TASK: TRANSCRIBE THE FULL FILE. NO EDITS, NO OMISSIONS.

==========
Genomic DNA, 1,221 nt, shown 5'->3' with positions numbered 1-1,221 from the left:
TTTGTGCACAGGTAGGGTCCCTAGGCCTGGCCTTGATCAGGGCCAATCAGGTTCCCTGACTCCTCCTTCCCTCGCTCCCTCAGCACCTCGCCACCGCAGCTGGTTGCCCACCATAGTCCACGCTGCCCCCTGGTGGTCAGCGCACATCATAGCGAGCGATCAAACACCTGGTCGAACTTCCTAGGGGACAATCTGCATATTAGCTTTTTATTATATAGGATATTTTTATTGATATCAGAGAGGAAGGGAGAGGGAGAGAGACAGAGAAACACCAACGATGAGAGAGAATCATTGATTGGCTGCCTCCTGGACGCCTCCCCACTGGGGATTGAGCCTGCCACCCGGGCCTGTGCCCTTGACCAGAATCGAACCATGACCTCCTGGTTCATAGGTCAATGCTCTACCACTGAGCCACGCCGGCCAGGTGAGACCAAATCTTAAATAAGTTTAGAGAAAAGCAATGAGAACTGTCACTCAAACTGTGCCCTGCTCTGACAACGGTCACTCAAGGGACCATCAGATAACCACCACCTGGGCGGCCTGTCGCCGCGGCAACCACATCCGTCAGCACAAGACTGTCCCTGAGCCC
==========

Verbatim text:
Genomic DNA, 1,221 nt, shown 5'->3' with positions numbered 1-1,221 from the left:
TTTGTGCACAGGTAGGGTCCCTAGGCCTGGCCTTGATCAGGGCCAATCAGGTTCCCTGACTCCTCCTTCCCTCGCTCCCTCAGCACCTCGCCACCGCAGCTGGTTGCCCACCATAGTCCACGCTGCCCCCTGGTGGTCAGCGCACATCATAGCGAGCGATCAAACACCTGGTCGAACTTCCTAGGGGACAATCTGCATATTAGCTTTTTATTATATAGGATATTTTTATTGATATCAGAGAGGAAGGGAGAGGGAGAGAGACAGAGAAACACCAACGATGAGAGAGAATCATTGATTGGCTGCCTCCTGGACGCCTCCCCACTGGGGATTGAGCCTGCCACCCGGGCCTGTGCCCTTGACCAGAATCGAACCATGACCTCCTGGTTCATAGGTCAATGCTCTACCACTGAGCCACGCCGGCCAGGTGAGACCAAATCTTAAATAAGTTTAGAGAAAAGCAATGAGAACTGTCACTCAAACTGTGCCCTGCTCTGACAACGGTCACTCAAGGGACCATCAGATAACCACCACCTGGGCGGCCTGTCGCCGCGGCAACCACATCCGTCAGCACAAGACTGTCCCTGAGCCC